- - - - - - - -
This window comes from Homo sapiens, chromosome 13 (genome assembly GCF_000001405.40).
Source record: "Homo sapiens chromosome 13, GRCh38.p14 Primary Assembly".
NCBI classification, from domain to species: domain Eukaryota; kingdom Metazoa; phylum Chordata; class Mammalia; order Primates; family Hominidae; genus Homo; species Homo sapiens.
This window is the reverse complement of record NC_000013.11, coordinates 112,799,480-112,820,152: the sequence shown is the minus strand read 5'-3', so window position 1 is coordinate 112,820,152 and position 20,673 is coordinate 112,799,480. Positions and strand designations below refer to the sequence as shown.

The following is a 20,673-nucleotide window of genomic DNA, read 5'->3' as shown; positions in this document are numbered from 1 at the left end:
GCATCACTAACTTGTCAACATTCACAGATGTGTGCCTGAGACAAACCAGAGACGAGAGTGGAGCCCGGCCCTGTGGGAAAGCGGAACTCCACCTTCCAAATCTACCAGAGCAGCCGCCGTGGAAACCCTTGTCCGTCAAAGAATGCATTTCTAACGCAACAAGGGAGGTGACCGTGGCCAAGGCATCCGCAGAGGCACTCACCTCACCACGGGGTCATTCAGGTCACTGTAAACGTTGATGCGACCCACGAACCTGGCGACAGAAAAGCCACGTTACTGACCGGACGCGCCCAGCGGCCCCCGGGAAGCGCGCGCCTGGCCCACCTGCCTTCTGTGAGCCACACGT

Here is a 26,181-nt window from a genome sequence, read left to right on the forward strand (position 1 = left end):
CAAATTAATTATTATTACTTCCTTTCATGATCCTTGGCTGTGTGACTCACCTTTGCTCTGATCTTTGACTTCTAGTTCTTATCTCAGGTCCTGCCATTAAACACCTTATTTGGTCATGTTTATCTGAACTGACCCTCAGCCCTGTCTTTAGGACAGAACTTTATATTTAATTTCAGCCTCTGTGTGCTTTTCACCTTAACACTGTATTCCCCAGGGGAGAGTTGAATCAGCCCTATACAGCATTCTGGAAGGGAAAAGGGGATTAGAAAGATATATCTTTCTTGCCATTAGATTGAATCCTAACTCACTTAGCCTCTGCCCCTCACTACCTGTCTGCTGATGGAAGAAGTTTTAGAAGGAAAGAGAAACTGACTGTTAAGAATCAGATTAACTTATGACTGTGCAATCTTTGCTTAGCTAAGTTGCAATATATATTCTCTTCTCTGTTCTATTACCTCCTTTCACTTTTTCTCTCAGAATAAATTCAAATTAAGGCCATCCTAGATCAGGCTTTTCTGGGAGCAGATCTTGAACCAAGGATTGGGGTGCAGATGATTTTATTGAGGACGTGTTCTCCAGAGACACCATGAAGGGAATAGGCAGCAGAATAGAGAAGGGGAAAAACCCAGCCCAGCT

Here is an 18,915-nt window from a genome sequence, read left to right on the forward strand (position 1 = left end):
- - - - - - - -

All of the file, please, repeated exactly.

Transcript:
This window comes from Homo sapiens, chromosome 13 (genome assembly GCF_000001405.40).
Source record: "Homo sapiens chromosome 13, GRCh38.p14 Primary Assembly".
NCBI classification, from domain to species: domain Eukaryota; kingdom Metazoa; phylum Chordata; class Mammalia; order Primates; family Hominidae; genus Homo; species Homo sapiens.
This window is the reverse complement of record NC_000013.11, coordinates 112,799,480-112,820,152: the sequence shown is the minus strand read 5'-3', so window position 1 is coordinate 112,820,152 and position 20,673 is coordinate 112,799,480. Positions and strand designations below refer to the sequence as shown.

The following is a 20,673-nucleotide window of genomic DNA, read 5'->3' as shown; positions in this document are numbered from 1 at the left end:
GCATCACTAACTTGTCAACATTCACAGATGTGTGCCTGAGACAAACCAGAGACGAGAGTGGAGCCCGGCCCTGTGGGAAAGCGGAACTCCACCTTCCAAATCTACCAGAGCAGCCGCCGTGGAAACCCTTGTCCGTCAAAGAATGCATTTCTAACGCAACAAGGGAGGTGACCGTGGCCAAGGCATCCGCAGAGGCACTCACCTCACCACGGGGTCATTCAGGTCACTGTAAACGTTGATGCGACCCACGAACCTGGCGACAGAAAAGCCACGTTACTGACCGGACGCGCCCAGCGGCCCCCGGGAAGCGCGCGCCTGGCCCACCTGCCTTCTGTGAGCCACACGT

Here is a 26,181-nt window from a genome sequence, read left to right on the forward strand (position 1 = left end):
CAAATTAATTATTATTACTTCCTTTCATGATCCTTGGCTGTGTGACTCACCTTTGCTCTGATCTTTGACTTCTAGTTCTTATCTCAGGTCCTGCCATTAAACACCTTATTTGGTCATGTTTATCTGAACTGACCCTCAGCCCTGTCTTTAGGACAGAACTTTATATTTAATTTCAGCCTCTGTGTGCTTTTCACCTTAACACTGTATTCCCCAGGGGAGAGTTGAATCAGCCCTATACAGCATTCTGGAAGGGAAAAGGGGATTAGAAAGATATATCTTTCTTGCCATTAGATTGAATCCTAACTCACTTAGCCTCTGCCCCTCACTACCTGTCTGCTGATGGAAGAAGTTTTAGAAGGAAAGAGAAACTGACTGTTAAGAATCAGATTAACTTATGACTGTGCAATCTTTGCTTAGCTAAGTTGCAATATATATTCTCTTCTCTGTTCTATTACCTCCTTTCACTTTTTCTCTCAGAATAAATTCAAATTAAGGCCATCCTAGATCAGGCTTTTCTGGGAGCAGATCTTGAACCAAGGATTGGGGTGCAGATGATTTTATTGAGGACGTGTTCTCCAGAGACACCATGAAGGGAATAGGCAGCAGAATAGAGAAGGGGAAAAACCCAGCCCAGCT

Here is an 18,915-nt window from a genome sequence, read left to right on the forward strand (position 1 = left end):